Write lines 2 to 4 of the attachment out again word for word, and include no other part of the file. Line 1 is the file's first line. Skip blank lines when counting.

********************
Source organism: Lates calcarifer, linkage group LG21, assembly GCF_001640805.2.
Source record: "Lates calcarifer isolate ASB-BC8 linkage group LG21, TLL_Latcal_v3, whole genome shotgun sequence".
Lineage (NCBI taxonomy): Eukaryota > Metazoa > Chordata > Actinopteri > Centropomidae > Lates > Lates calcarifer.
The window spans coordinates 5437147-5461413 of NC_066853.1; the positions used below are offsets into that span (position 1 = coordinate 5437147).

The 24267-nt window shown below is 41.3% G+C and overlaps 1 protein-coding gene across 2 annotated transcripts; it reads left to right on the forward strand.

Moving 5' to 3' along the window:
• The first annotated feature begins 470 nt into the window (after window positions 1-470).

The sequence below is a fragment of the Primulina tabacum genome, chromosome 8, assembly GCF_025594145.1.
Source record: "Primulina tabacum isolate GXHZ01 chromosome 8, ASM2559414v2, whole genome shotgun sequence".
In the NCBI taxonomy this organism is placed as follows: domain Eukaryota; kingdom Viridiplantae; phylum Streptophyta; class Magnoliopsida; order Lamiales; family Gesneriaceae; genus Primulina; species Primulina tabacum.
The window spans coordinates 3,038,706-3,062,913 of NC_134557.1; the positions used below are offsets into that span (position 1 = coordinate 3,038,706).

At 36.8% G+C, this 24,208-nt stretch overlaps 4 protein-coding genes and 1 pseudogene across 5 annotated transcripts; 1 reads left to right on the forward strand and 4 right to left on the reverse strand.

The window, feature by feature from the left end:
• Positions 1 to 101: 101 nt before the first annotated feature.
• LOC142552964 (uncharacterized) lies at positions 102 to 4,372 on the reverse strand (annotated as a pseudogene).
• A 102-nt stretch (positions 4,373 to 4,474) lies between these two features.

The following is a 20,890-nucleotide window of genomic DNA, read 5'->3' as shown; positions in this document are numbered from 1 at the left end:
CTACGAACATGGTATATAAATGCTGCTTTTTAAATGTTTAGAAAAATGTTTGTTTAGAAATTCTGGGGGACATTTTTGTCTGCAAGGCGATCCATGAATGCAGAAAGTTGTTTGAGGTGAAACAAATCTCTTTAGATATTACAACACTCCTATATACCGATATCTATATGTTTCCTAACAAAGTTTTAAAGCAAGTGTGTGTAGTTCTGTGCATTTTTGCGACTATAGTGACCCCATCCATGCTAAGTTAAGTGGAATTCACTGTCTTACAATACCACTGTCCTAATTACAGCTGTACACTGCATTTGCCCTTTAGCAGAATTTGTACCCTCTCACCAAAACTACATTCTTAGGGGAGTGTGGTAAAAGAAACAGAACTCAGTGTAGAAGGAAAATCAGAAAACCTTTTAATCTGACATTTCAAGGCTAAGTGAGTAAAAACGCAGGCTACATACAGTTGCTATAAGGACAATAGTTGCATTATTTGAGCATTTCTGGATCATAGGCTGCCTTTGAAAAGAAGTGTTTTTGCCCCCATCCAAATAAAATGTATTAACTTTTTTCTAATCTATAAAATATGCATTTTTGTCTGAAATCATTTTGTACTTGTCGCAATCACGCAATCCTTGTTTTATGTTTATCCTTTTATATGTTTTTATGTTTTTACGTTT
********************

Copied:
Source record: "Lates calcarifer isolate ASB-BC8 linkage group LG21, TLL_Latcal_v3, whole genome shotgun sequence".
Lineage (NCBI taxonomy): Eukaryota > Metazoa > Chordata > Actinopteri > Centropomidae > Lates > Lates calcarifer.
The window spans coordinates 5437147-5461413 of NC_066853.1; the positions used below are offsets into that span (position 1 = coordinate 5437147).